EECS Seminar: Machine Learning at the Edge - Hardware, Software Approaches for Energy Efficiency and Robustness
New York University, Abu Dhabi
Abstract: Gigantic rates of data production in the era of big data, Internet of Things (IoT) and smart cyber physical systems (CPS) pose incessantly escalating demands for massive data processing, storage and transmission while continuously interacting with the physical world under unpredictable, harsh and energy/power-constrained scenarios. Therefore, such systems need to support not only the high-performance capabilities at tight power/energy envelop, but also need to be intelligent, cognitive and robust. This has given rise to a new age of machine learning (and, in general artificial intelligence) at different levels of the computing stack, ranging from edge and fog to the cloud. In particular, deep neural networks (DNNs) have shown a tremendous improvement over the past six to eight years to achieve a significantly high accuracy for a certain set of tasks, like image classification, object detection and natural language processing. However, these DNNs require highly complex computations, costing a huge amount of processing, memory and energy budgets. To some extent, Moore’s Law helps by packing more transistors in the chip. However, at the same time, every new generation of device technology faces new issues and challenges in terms of energy efficiency, power density and diverse reliability threats. These technological issues and the escalating challenges posed by the new generation of IoT and CPS systems force us to rethink the computing foundations, architectures and system software. Moreover, in the era of growing cybersecurity threats, the intelligent features of a smart CPS and IoT system face new types of attacks, requiring new design principles for enabling robust machine learning.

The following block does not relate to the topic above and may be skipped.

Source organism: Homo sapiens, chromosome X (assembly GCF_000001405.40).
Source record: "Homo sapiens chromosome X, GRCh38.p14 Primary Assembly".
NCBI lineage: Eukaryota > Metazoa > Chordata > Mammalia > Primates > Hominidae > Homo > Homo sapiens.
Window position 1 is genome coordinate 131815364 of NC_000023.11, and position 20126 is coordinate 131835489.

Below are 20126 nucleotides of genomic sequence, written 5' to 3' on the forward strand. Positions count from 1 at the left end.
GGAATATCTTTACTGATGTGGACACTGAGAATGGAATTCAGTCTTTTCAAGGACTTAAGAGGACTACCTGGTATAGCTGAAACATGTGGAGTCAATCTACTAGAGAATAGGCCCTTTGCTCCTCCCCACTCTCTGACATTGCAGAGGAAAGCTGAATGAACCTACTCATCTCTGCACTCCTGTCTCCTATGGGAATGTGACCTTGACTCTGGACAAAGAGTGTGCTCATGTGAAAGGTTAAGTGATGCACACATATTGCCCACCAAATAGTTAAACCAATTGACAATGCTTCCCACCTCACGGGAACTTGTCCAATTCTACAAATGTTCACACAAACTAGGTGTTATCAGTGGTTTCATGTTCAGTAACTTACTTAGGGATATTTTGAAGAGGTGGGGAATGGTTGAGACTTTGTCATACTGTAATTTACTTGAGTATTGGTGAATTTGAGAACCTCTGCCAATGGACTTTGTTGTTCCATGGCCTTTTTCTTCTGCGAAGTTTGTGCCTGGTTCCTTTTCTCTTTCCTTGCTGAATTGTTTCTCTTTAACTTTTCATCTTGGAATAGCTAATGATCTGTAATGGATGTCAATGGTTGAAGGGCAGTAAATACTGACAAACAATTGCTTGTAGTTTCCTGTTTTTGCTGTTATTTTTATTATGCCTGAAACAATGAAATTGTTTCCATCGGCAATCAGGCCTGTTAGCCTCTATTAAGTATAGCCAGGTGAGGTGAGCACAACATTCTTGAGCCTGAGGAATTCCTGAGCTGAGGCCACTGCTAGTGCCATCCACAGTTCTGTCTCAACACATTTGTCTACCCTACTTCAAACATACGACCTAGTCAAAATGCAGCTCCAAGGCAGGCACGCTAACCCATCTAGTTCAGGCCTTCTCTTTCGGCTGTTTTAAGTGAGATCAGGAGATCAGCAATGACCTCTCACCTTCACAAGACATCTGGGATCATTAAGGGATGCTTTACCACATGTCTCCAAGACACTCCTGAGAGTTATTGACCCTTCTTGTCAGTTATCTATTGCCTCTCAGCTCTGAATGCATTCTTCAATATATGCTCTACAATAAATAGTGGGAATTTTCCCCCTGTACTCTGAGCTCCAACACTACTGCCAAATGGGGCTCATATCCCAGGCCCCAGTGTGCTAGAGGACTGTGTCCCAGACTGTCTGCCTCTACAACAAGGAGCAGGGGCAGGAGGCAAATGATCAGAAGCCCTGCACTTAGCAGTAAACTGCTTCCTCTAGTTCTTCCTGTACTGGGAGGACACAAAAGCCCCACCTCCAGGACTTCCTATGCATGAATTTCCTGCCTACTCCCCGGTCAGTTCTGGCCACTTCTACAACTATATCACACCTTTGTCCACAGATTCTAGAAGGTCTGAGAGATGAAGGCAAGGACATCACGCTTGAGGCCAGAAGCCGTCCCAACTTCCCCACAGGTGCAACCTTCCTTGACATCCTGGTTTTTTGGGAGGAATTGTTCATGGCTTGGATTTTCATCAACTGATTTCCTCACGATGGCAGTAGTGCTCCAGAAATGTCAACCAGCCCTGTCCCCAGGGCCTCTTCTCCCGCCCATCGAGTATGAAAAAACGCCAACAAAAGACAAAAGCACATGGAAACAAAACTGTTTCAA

In my research group, we are investigating the foundations for the next-generation energy-efficient and robust AI computing systems while addressing the above mentioned challenges across the hardware and software stacks. In this talk, I will present different design challenges for building highly energy-efficient and robust machine learning systems for the edge, covering both the efficient software and hardware designs. After presenting a quick overview of the design challenges, I will present the research roadmap and results from our brain-inspired xomputing (BrISC) project, ranging from neural processing with specialized machine learning hardware to efficient neural architecture search algorithms, covering both fundamental and technological challenges, which enable new opportunities for improving the area, power/energy and performance efficiency of systems by orders of magnitude. Toward the end, I will provide a quick overview of different reliability and security aspects of the machine learning systems deployed in smart CPS and IoT, specifically at the edge. This talk will pitch that a cross-layer design flow for machine learning (and in particular for DNNs), that jointly leverages efficient optimizations at different software and hardware layers, is a crucial step toward enabling the wide-scale deployment of DNNs in resource-constrained embedded AI systems like UAVs, autonomous vehicles, robotics, IoT-health care/wearables, industrial IoT, etc.